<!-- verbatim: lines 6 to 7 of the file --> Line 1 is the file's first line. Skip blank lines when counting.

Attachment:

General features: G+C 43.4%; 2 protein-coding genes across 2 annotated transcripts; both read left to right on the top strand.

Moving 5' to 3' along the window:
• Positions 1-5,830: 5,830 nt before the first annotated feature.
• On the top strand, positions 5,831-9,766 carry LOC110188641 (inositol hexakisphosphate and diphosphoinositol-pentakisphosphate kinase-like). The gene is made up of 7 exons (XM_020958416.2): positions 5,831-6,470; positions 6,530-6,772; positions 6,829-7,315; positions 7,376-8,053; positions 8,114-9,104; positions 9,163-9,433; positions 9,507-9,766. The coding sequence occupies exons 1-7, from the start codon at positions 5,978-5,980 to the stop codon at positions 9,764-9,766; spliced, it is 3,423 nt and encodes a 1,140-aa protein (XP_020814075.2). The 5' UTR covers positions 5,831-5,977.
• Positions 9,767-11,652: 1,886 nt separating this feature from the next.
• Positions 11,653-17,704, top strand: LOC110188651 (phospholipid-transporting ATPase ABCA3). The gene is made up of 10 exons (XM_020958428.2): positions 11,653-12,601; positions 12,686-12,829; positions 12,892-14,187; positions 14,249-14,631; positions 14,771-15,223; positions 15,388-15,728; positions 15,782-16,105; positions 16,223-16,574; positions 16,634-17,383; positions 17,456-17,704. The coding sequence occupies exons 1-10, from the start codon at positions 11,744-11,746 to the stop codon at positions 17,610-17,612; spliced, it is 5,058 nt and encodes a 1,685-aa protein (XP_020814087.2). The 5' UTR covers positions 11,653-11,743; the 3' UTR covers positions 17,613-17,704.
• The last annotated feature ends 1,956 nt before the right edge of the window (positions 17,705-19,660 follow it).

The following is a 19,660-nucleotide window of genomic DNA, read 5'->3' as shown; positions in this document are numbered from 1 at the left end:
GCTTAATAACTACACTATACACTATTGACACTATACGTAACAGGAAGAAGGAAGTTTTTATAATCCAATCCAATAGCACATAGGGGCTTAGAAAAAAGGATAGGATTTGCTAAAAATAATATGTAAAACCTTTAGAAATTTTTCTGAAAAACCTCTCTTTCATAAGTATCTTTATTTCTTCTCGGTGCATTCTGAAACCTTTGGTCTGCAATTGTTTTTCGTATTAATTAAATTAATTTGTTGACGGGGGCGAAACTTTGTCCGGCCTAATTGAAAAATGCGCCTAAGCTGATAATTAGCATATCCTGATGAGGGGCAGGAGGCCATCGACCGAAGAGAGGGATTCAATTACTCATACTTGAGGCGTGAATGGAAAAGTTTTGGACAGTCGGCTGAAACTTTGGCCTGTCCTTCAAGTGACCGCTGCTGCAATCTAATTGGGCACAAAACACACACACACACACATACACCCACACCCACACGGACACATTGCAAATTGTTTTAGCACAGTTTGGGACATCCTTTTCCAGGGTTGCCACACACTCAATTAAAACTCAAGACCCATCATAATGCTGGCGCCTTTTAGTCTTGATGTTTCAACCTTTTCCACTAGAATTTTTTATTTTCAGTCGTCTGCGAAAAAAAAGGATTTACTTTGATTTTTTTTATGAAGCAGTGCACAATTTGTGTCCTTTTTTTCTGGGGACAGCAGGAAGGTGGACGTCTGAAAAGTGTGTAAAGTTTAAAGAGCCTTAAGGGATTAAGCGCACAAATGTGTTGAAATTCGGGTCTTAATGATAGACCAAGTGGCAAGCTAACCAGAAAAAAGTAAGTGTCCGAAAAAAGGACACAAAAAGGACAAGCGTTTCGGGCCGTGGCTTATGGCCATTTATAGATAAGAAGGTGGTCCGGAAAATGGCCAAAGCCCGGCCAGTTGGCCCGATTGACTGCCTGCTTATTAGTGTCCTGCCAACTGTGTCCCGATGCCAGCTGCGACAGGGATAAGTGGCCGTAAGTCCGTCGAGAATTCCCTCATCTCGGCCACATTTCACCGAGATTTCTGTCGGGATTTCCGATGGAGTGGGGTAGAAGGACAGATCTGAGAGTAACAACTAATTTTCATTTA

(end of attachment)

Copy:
• Positions 11,653-17,704, top strand: LOC110188651 (phospholipid-transporting ATPase ABCA3). The gene is made up of 10 exons (XM_020958428.2): positions 11,653-12,601; positions 12,686-12,829; positions 12,892-14,187; positions 14,249-14,631; positions 14,771-15,223; positions 15,388-15,728; positions 15,782-16,105; positions 16,223-16,574; positions 16,634-17,383; positions 17,456-17,704. The coding sequence occupies exons 1-10, from the start codon at positions 11,744-11,746 to the stop codon at positions 17,610-17,612; spliced, it is 5,058 nt and encodes a 1,685-aa protein (XP_020814087.2). The 5' UTR covers positions 11,653-11,743; the 3' UTR covers positions 17,613-17,704.
• The last annotated feature ends 1,956 nt before the right edge of the window (positions 17,705-19,660 follow it).